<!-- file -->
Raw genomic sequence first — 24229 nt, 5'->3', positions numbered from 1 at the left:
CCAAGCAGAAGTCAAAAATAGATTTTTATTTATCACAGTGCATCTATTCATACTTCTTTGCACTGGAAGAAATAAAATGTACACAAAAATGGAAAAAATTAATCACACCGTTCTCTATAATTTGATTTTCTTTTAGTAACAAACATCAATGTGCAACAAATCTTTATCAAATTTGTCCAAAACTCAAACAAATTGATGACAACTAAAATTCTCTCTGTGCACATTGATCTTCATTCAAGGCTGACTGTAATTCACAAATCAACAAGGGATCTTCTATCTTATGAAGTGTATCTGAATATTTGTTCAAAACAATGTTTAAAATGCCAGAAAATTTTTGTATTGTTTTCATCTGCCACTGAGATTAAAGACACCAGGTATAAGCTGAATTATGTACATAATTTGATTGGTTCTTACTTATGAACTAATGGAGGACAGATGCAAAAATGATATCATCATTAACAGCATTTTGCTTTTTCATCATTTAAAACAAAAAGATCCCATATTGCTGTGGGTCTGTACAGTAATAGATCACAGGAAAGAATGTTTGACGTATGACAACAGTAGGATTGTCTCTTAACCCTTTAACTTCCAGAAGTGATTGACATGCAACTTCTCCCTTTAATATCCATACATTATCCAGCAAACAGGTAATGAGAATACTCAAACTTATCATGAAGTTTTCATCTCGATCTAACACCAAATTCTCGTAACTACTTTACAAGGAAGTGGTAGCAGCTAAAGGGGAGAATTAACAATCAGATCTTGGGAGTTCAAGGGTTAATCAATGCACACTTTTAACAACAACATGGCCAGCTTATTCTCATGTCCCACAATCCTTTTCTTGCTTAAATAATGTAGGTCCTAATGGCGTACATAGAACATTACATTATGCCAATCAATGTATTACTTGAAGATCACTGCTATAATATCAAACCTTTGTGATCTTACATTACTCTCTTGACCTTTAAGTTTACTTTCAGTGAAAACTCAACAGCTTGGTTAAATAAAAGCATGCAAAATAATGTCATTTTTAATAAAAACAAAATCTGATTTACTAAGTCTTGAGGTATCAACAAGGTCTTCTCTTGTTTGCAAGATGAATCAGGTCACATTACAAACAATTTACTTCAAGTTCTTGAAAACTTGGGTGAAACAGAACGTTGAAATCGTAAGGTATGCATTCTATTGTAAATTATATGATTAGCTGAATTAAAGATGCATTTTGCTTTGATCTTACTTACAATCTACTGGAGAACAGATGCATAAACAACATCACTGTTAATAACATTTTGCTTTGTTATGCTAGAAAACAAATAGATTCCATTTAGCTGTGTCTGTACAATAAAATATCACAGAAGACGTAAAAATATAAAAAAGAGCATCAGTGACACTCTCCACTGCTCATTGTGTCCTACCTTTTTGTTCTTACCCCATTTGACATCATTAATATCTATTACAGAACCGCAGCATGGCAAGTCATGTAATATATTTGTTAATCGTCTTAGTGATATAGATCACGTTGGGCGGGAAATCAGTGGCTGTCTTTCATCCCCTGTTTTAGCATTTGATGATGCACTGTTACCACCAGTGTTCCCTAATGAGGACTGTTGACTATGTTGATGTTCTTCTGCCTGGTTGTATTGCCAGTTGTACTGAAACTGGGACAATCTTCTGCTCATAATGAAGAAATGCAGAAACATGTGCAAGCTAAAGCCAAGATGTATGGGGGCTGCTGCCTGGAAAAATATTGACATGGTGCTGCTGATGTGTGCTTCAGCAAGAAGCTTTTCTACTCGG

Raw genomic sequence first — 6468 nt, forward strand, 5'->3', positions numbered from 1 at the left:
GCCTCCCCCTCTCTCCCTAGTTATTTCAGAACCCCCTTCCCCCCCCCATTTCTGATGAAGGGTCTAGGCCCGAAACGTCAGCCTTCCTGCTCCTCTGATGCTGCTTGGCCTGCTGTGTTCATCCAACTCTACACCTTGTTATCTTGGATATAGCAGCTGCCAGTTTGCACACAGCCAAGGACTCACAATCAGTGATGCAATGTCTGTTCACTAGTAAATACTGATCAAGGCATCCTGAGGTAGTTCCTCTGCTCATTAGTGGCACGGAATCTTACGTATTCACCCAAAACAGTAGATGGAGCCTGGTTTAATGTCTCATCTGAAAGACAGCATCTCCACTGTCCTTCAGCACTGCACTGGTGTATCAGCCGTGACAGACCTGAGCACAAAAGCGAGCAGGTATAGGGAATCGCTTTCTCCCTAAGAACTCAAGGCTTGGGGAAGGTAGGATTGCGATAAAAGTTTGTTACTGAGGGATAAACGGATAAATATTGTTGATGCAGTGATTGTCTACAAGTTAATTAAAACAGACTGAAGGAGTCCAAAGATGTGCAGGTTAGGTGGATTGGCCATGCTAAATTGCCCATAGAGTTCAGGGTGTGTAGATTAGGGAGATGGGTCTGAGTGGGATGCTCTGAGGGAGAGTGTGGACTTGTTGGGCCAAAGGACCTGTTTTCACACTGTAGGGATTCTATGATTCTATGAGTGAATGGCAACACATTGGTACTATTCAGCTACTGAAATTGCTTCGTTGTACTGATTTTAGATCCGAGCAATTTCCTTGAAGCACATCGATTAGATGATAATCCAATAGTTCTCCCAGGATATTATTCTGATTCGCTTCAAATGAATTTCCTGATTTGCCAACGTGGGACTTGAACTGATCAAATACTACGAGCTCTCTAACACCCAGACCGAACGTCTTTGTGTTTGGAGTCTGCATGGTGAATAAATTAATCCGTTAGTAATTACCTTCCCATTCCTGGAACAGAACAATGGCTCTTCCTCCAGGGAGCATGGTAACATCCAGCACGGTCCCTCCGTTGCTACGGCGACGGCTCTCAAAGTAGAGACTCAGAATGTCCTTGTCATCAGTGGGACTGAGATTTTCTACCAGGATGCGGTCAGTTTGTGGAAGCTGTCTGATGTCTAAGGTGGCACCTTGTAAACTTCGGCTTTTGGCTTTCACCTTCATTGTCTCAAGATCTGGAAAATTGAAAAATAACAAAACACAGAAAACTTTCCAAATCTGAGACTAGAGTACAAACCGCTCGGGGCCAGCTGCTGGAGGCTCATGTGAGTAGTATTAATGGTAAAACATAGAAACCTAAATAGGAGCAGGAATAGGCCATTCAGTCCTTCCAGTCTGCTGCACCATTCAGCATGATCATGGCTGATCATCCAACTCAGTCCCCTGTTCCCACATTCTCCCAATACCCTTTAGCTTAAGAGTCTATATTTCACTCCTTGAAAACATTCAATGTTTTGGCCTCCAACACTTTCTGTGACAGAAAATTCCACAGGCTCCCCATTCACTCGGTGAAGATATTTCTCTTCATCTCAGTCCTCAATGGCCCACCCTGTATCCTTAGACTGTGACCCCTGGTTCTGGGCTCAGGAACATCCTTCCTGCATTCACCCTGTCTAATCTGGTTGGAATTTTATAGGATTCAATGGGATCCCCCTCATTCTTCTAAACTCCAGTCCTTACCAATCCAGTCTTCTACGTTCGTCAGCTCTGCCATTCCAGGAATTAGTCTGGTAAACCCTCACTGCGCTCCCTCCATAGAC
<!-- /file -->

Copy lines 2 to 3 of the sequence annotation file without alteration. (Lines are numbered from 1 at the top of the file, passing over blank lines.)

CCAAGCAGAAGTCAAAAATAGATTTTTATTTATCACAGTGCATCTATTCATACTTCTTTGCACTGGAAGAAATAAAATGTACACAAAAATGGAAAAAATTAATCACACCGTTCTCTATAATTTGATTTTCTTTTAGTAACAAACATCAATGTGCAACAAATCTTTATCAAATTTGTCCAAAACTCAAACAAATTGATGACAACTAAAATTCTCTCTGTGCACATTGATCTTCATTCAAGGCTGACTGTAATTCACAAATCAACAAGGGATCTTCTATCTTATGAAGTGTATCTGAATATTTGTTCAAAACAATGTTTAAAATGCCAGAAAATTTTTGTATTGTTTTCATCTGCCACTGAGATTAAAGACACCAGGTATAAGCTGAATTATGTACATAATTTGATTGGTTCTTACTTATGAACTAATGGAGGACAGATGCAAAAATGATATCATCATTAACAGCATTTTGCTTTTTCATCATTTAAAACAAAAAGATCCCATATTGCTGTGGGTCTGTACAGTAATAGATCACAGGAAAGAATGTTTGACGTATGACAACAGTAGGATTGTCTCTTAACCCTTTAACTTCCAGAAGTGATTGACATGCAACTTCTCCCTTTAATATCCATACATTATCCAGCAAACAGGTAATGAGAATACTCAAACTTATCATGAAGTTTTCATCTCGATCTAACACCAAATTCTCGTAACTACTTTACAAGGAAGTGGTAGCAGCTAAAGGGGAGAATTAACAATCAGATCTTGGGAGTTCAAGGGTTAATCAATGCACACTTTTAACAACAACATGGCCAGCTTATTCTCATGTCCCACAATCCTTTTCTTGCTTAAATAATGTAGGTCCTAATGGCGTACATAGAACATTACATTATGCCAATCAATGTATTACTTGAAGATCACTGCTATAATATCAAACCTTTGTGATCTTACATTACTCTCTTGACCTTTAAGTTTACTTTCAGTGAAAACTCAACAGCTTGGTTAAATAAAAGCATGCAAAATAATGTCATTTTTAATAAAAACAAAATCTGATTTACTAAGTCTTGAGGTATCAACAAGGTCTTCTCTTGTTTGCAAGATGAATCAGGTCACATTACAAACAATTTACTTCAAGTTCTTGAAAACTTGGGTGAAACAGAACGTTGAAATCGTAAGGTATGCATTCTATTGTAAATTATATGATTAGCTGAATTAAAGATGCATTTTGCTTTGATCTTACTTACAATCTACTGGAGAACAGATGCATAAACAACATCACTGTTAATAACATTTTGCTTTGTTATGCTAGAAAACAAATAGATTCCATTTAGCTGTGTCTGTACAATAAAATATCACAGAAGACGTAAAAATATAAAAAAGAGCATCAGTGACACTCTCCACTGCTCATTGTGTCCTACCTTTTTGTTCTTACCCCATTTGACATCATTAATATCTATTACAGAACCGCAGCATGGCAAGTCATGTAATATATTTGTTAATCGTCTTAGTGATATAGATCACGTTGGGCGGGAAATCAGTGGCTGTCTTTCATCCCCTGTTTTAGCATTTGATGATGCACTGTTACCACCAGTGTTCCCTAATGAGGACTGTTGACTATGTTGATGTTCTTCTGCCTGGTTGTATTGCCAGTTGTACTGAAACTGGGACAATCTTCTGCTCATAATGAAGAAATGCAGAAACATGTGCAAGCTAAAGCCAAGATGTATGGGGGCTGCTGCCTGGAAAAATATTGACATGGTGCTGCTGATGTGTGCTTCAGCAAGAAGCTTTTCTACTCGG

Raw genomic sequence first — 6468 nt, forward strand, 5'->3', positions numbered from 1 at the left: